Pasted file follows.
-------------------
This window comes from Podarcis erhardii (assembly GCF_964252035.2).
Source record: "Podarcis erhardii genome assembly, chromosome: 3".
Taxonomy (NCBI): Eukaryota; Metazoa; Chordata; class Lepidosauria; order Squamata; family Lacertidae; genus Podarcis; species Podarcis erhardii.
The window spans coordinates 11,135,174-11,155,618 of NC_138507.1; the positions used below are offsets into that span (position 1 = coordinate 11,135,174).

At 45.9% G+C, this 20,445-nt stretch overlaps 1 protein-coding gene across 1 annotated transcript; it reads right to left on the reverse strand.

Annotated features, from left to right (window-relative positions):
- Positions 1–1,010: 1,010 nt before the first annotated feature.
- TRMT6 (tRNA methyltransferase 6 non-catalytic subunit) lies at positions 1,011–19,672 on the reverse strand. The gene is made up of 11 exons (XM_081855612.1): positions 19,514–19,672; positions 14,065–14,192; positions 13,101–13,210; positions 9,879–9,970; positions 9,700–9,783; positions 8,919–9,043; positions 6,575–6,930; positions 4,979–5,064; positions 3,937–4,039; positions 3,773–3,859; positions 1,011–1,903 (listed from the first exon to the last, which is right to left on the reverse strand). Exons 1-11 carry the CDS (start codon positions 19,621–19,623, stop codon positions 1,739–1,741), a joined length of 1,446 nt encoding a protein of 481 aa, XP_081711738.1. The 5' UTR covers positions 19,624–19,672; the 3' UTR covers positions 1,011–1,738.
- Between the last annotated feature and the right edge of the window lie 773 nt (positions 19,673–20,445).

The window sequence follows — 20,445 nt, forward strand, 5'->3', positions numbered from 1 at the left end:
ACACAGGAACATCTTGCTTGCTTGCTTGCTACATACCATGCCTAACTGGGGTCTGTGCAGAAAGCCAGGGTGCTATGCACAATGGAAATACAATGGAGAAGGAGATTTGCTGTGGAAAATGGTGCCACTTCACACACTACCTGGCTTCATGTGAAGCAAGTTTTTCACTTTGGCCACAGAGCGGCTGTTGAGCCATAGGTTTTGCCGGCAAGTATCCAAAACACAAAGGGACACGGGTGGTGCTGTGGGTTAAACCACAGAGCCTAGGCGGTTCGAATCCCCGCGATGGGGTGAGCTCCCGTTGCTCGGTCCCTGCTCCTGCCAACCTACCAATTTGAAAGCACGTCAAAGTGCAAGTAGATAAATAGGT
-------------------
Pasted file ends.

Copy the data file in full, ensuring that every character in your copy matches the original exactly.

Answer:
This window comes from Podarcis erhardii (assembly GCF_964252035.2).
Source record: "Podarcis erhardii genome assembly, chromosome: 3".
Taxonomy (NCBI): Eukaryota; Metazoa; Chordata; class Lepidosauria; order Squamata; family Lacertidae; genus Podarcis; species Podarcis erhardii.
The window spans coordinates 11,135,174-11,155,618 of NC_138507.1; the positions used below are offsets into that span (position 1 = coordinate 11,135,174).

At 45.9% G+C, this 20,445-nt stretch overlaps 1 protein-coding gene across 1 annotated transcript; it reads right to left on the reverse strand.

Annotated features, from left to right (window-relative positions):
- Positions 1–1,010: 1,010 nt before the first annotated feature.
- TRMT6 (tRNA methyltransferase 6 non-catalytic subunit) lies at positions 1,011–19,672 on the reverse strand. The gene is made up of 11 exons (XM_081855612.1): positions 19,514–19,672; positions 14,065–14,192; positions 13,101–13,210; positions 9,879–9,970; positions 9,700–9,783; positions 8,919–9,043; positions 6,575–6,930; positions 4,979–5,064; positions 3,937–4,039; positions 3,773–3,859; positions 1,011–1,903 (listed from the first exon to the last, which is right to left on the reverse strand). Exons 1-11 carry the CDS (start codon positions 19,621–19,623, stop codon positions 1,739–1,741), a joined length of 1,446 nt encoding a protein of 481 aa, XP_081711738.1. The 5' UTR covers positions 19,624–19,672; the 3' UTR covers positions 1,011–1,738.
- Between the last annotated feature and the right edge of the window lie 773 nt (positions 19,673–20,445).

The window sequence follows — 20,445 nt, forward strand, 5'->3', positions numbered from 1 at the left end:
ACACAGGAACATCTTGCTTGCTTGCTTGCTACATACCATGCCTAACTGGGGTCTGTGCAGAAAGCCAGGGTGCTATGCACAATGGAAATACAATGGAGAAGGAGATTTGCTGTGGAAAATGGTGCCACTTCACACACTACCTGGCTTCATGTGAAGCAAGTTTTTCACTTTGGCCACAGAGCGGCTGTTGAGCCATAGGTTTTGCCGGCAAGTATCCAAAACACAAAGGGACACGGGTGGTGCTGTGGGTTAAACCACAGAGCCTAGGCGGTTCGAATCCCCGCGATGGGGTGAGCTCCCGTTGCTCGGTCCCTGCTCCTGCCAACCTACCAATTTGAAAGCACGTCAAAGTGCAAGTAGATAAATAGGT